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Judicial Branch, State of New Hampshire

Laura Kiernan
Communications Director
603-271-2646 ext 2359

June 8, 2010 letter to Gov. Lynch from Chief Justice Broderick


Chief Justice says new budget cuts will "seriously impact" access to courts


CONCORD, June 8--The Supreme Court issued a third furlough order today directing that courthouses statewide be closed down and employees placed on unpaid leave for another three days because of reductions in the Judicial Branch budget. The order brings to 9 the total number of days since April that the New Hampshire courts have been shut down, except for emergency hearings. Judicial branch staff, all judges and marital masters are not paid on furlough days.

Lawmakers announced Monday that a final budget agreement, to be voted on tomorrow by the House and Senate, includes an additional $1 million cut in the Judicial Branch budget for FY 11. In a separate bill, previously approved by the House and Senate, the court system must increase per diem wages by $1.2 million in FY 11 for Judicial Branch security officers and deputy sheriffs who provide courthouse security. The legislature did not fund that additional expense, so, the two measures amount to a $2.2 million reduction. That is in addition to an earlier $3.1 million reduction in Judicial Branch spending over FY10-11 which is expected to require all employees, including judges and marital masters to take up to 14 unpaid furlough days through June 30, 2011.

Based on these recent developments, Chief Justice Broderick, with the support of the full Supreme Court and the Administrative Judges, today sent a letter to Gov. John Lynch asking him not to make any full time judicial appointments in FY 11 to allow more flexibility in achieving cost reductions. Currently, there are nine full time judicial vacancies. The Chief Justice is also scheduled to meet with county sheriffs Thursday at the Supreme Court to discuss the impact of the increase in court security costs and whether it will require a reduction in court sessions in some locations because of lack of funds to pay for security.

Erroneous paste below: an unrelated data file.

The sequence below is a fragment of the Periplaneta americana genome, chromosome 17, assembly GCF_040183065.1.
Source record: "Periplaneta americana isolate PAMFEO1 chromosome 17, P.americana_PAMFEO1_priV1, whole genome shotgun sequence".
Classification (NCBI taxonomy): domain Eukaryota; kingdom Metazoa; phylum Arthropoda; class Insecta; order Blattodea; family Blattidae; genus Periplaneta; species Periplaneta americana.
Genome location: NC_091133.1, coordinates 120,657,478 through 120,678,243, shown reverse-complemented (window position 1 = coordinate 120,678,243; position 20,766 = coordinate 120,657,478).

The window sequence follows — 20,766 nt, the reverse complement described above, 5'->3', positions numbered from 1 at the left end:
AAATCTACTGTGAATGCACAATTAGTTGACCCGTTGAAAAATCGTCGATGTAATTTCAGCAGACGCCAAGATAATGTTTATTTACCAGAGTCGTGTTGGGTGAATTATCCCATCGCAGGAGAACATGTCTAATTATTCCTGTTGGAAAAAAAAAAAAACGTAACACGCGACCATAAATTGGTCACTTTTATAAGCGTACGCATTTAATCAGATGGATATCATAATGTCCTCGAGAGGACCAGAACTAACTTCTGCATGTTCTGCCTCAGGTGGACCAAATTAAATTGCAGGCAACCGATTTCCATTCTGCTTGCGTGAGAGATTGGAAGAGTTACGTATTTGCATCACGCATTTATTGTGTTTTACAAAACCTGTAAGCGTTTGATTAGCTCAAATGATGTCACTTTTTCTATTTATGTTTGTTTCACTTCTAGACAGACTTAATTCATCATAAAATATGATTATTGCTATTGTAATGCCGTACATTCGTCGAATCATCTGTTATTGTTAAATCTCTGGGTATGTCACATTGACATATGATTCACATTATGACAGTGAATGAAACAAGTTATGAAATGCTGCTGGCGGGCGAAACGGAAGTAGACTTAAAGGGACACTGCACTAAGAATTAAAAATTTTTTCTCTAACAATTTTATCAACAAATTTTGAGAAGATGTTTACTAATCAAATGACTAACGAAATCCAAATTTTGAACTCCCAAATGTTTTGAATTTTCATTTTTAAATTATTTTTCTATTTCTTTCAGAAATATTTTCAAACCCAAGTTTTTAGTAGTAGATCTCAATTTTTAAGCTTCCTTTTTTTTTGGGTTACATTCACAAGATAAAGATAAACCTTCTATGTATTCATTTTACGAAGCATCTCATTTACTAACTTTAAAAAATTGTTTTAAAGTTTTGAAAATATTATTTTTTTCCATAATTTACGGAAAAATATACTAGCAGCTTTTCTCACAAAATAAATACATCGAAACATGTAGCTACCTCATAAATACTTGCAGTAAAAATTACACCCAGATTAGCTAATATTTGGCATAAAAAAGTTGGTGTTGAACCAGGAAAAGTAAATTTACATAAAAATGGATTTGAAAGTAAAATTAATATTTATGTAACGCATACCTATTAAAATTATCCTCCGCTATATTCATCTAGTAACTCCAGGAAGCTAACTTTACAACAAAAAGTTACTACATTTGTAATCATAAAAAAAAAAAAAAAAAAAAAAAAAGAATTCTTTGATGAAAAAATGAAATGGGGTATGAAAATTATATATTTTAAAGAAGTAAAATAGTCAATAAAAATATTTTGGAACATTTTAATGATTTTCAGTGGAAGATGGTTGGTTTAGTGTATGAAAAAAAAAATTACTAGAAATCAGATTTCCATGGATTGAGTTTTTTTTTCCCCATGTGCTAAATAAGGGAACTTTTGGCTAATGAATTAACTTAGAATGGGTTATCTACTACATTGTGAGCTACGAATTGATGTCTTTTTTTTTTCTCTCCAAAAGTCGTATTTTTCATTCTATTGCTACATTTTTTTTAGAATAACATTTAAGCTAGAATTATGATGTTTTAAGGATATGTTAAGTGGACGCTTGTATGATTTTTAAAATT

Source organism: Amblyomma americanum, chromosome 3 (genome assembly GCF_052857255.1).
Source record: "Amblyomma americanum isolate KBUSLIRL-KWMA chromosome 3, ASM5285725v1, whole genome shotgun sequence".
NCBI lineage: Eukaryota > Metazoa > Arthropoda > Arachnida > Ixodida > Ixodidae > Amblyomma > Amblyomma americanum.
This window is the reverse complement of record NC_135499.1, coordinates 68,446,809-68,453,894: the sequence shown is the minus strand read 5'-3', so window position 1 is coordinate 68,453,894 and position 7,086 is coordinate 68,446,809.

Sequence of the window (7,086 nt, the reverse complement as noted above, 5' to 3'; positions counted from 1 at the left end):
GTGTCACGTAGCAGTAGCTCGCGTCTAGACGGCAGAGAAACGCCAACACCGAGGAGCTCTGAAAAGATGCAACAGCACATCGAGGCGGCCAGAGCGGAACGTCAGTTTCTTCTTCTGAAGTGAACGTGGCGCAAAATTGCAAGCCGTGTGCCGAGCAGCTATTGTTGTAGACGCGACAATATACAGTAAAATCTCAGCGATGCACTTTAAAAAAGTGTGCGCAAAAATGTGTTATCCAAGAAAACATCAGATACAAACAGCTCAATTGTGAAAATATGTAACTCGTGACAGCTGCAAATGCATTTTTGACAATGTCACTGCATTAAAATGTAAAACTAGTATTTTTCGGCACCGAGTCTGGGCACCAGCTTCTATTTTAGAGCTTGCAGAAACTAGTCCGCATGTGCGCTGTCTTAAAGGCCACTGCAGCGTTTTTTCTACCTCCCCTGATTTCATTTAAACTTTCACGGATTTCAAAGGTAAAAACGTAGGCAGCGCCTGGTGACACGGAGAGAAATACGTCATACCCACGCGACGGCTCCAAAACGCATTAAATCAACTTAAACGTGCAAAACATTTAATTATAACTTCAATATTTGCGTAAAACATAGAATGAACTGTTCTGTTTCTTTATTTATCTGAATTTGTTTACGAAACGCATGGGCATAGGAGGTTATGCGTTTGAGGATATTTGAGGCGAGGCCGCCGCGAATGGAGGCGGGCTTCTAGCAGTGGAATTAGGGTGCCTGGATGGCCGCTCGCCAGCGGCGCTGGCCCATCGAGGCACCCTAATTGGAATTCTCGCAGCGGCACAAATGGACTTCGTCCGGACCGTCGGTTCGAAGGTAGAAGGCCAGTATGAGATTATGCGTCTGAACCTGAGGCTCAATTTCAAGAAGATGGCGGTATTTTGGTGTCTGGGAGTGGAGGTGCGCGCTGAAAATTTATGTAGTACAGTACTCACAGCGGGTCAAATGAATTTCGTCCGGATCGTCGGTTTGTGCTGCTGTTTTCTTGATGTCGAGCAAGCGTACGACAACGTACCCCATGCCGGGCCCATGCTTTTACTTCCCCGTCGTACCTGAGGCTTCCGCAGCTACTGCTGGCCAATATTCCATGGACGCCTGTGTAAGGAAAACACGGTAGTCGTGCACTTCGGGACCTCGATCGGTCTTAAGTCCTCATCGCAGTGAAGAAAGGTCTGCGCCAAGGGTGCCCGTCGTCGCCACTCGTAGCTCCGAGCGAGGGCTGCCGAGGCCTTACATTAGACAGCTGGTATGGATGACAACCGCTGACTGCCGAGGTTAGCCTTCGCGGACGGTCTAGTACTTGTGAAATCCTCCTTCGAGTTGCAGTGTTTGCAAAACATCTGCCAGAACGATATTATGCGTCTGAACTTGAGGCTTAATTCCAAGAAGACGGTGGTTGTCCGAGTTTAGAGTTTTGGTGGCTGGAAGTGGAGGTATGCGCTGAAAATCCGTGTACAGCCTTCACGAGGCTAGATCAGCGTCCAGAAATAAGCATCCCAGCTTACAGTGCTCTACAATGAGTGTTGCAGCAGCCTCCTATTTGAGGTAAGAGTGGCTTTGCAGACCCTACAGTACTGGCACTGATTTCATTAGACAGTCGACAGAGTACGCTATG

In his letter to Gov. Lynch, Chief Justice Broderick outlined the impact of the most recent $2.2 million in reductions which he said, if approved by the legislature tomorrow as expected, will "require adjustments that will seriously impact access to justice for our citizens."

In a related action, the legislature said that the leasing costs for four district court locations, Claremont, Colebrook, Milford and Keene, should be paid by the communities that use those facilities. The cost of security at those locations, about $80,000, must be paid by the Judicial Branch.

Last year, the Judicial Branch had agreed with a proposal from Gov. Lynch to close those four court locations to save on spending, but the legislature declined to do so.

In addition, because the Judicial Branch is holding a high number of positions vacant in order to reduce expenses, numerous court locations have elected to close to the public for a specified number of hours each week in order to provide limited staff uninterrupted time to process case orders and reduce backlog. During those partial closures, staff will not be available to answer the telephones and the clerks' offices will be closed. Scheduled trials, court hearings or alternative dispute resolution sessions will be conducted during hours of partial closure, and the public will have access to those hearings

Check the judicial branch website for an up to date list of schedules at individual court locations. http://www.courts.state.nh.us/courtclosings/hours.htm


All background documents on the Judicial Branch FY10-11 budget, are available on the Judicial Branch website.